For plastics such as PVC, the more plasticizer added, the lower their cold flex temperature will be. Plastic items containing plasticizers can exhibit improved durability. Plasticizers can become available for exposure due to migration and abrasion of the plastic since they are not bound to the polymer matrix; the "new car smell" is attributed to plasticizers or their degradation products. However, multiple studies on the makeup of the smell do not find phthalates in appreciable amounts due to their low volatility and vapor pressure. Plasticizers make it possible to achieve improved compound processing characteristics, while providing flexibility in the end-use product. Ester plasticizers are selected based upon cost-performance evaluation; the rubber compounder must evaluate ester plasticizers for compatibility, processibility and other performance properties. The wide variety of ester chemistries that are in production include sebacates, terephthalates, gluterates, phthalates and other specialty blends.
This broad product line provides an array of performance benefits required for the many elastomer applications such as tubing and hose products, wall-coverings and gaskets, belts and cable, print rolls. Low to high polarity esters provide utility in a wide range of elastomers including nitrile, polychloroprene, EPDM, chlorinated polyethylene, epichlorohydrin. Plasticizer-elastomer interaction is governed by many factors such as solubility parameter, molecular weight, chemical structure. Compatibility and performance attributes are key factors in developing a rubber formulation for a particular application. Plasticizers function as softeners and lubricants, play a significant role in rubber manufacturing. Antiplasticizers exhibit effects that are similar, but sometimes opposite, to those of plasticizers on polymer systems; the effect of plasticizers on elastic modulus is dependent on both temperature and plasticizer concentration. Below a certain concentration, referred to as the crossover concentration, a plasticizer can increase the modulus of a material.
The material's glass transition temperature will decrease however, at all concentrations. In addition to a crossover concentration a crossover temperature exists. Below the crossover temperature the plasticizer will increase the modulus. Antiplasticizers are any small molecule or oligomer additive which increases the modulus while decreasing the glass transition temperature. Plasticizers used in PVC and other plastics are based on esters of polycarboxylic acids with linear or branched aliphatic alcohols of moderate chain length; these compounds are selected on the basis of many critieria including low toxicity, compatibility with the host material and expense. Phthalate esters of straight-chain and branched-chain alkyl alcohols meet these specifications and are common plasticizers. Ortho-phthalate esters have traditionally been the most dominant plasticizers, but regulatory concerns have led to the move away from classified substances to non-classified which includes high molecular weight ortho-phthalates and other plasticisers in Europe.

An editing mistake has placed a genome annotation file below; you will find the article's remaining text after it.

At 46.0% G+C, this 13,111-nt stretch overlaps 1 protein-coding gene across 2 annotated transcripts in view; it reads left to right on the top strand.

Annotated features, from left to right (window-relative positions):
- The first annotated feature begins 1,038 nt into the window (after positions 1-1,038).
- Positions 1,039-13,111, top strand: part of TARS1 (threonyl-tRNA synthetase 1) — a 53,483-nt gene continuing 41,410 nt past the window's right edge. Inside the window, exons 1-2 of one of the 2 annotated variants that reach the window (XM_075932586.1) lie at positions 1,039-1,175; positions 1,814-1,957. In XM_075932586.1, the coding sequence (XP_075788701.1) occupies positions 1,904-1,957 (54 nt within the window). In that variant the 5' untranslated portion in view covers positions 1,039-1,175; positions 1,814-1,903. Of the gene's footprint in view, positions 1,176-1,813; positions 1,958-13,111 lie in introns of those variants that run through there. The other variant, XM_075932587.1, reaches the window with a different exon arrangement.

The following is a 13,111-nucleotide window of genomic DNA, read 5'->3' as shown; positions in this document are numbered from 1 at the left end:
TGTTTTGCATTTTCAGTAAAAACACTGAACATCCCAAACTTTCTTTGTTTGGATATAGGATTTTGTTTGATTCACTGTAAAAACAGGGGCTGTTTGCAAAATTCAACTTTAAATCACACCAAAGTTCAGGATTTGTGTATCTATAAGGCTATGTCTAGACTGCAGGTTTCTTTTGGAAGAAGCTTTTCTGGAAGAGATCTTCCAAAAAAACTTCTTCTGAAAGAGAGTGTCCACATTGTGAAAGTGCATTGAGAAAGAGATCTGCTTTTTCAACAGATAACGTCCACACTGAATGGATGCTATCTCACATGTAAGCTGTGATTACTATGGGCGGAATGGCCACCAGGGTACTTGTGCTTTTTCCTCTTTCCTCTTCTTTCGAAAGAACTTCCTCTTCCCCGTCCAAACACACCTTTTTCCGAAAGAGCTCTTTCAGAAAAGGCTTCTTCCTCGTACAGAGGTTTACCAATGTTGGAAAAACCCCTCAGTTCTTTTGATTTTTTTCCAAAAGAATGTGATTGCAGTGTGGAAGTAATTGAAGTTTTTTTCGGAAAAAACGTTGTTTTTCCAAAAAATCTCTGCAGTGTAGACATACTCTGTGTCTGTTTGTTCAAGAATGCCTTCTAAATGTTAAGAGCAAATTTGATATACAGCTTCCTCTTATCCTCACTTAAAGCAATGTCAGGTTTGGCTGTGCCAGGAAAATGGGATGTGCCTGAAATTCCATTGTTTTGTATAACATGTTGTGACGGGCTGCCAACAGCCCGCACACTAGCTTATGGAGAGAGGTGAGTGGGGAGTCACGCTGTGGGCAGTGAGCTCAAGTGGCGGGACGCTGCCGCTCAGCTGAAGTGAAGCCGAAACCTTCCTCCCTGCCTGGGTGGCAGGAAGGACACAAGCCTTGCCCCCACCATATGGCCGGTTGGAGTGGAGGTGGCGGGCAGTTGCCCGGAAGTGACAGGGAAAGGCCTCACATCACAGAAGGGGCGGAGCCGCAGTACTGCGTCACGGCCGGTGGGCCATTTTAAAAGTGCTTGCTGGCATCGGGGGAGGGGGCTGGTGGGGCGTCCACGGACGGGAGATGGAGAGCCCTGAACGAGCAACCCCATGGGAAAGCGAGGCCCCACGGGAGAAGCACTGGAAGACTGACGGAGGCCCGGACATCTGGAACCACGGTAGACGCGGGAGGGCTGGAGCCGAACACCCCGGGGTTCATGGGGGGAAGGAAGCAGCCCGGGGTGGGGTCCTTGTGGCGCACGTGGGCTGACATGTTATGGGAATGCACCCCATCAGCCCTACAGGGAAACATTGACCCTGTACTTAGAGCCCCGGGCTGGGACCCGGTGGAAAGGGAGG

Plasticizers or water reducers, superplasticizers or high range water reducers, are chemical admixtures that can be added to concrete mixtures to improve workability. Unless the mix is "starved" of water, the strength of concrete is inversely proportional to the amount of water added or water-cement ratio. In order to produce stronger concrete, less water is added, which makes the concrete mixture less workable and difficult to mix, necessitating the use of plasticizers, water reducers, superplasticizers, or dispersants. Plasticizers are often used when pozzolanic ash is added to concrete to improve strength; this method of mix proportioning is popular when producing high-strength concrete and fiber-reinforced concrete. Adding 1-2% plasticizer per unit weight of cement is sufficient. Adding an excessive amount of plasticizer will result in excessive segregation of concrete and is not advisable. Depending on the particular chemical used, use of too much plasticizer may result in a retarding effect.
Plasticizers are manufactured from lignosulf
Neoprene is a family of synthetic rubbers that are produced by polymerization of chloroprene. Neoprene maintains flexibility over a wide temperature range. Neoprene is sold either as solid rubber or in latex form and is used in a wide variety of applications, such as laptop sleeves, orthopaedic braces, electrical insulation and sheet applied elastomeric membranes or flashings, automotive fan belts. Neoprene is produced by free-radical polymerization of chloroprene. In commercial production, this polymer is prepared by free radical emulsion polymerization. Polymerization is initiated using potassium persulfate. Bifunctional nucleophiles, metal oxides, thioureas are used to crosslink individual polymer strands. Neoprene was invented by DuPont scientists on April 17, 1930 after Dr Elmer K. Bolton of DuPont attended a lecture by Fr Julius Arthur Nieuwland, a professor of chemistry at the University of Notre Dame. Nieuwland's research was focused on acetylene chemistry and during the course of his work he produced divinyl acetylene, a jelly that firms into an elastic compound similar to rubber when passed over sulfur dichloride.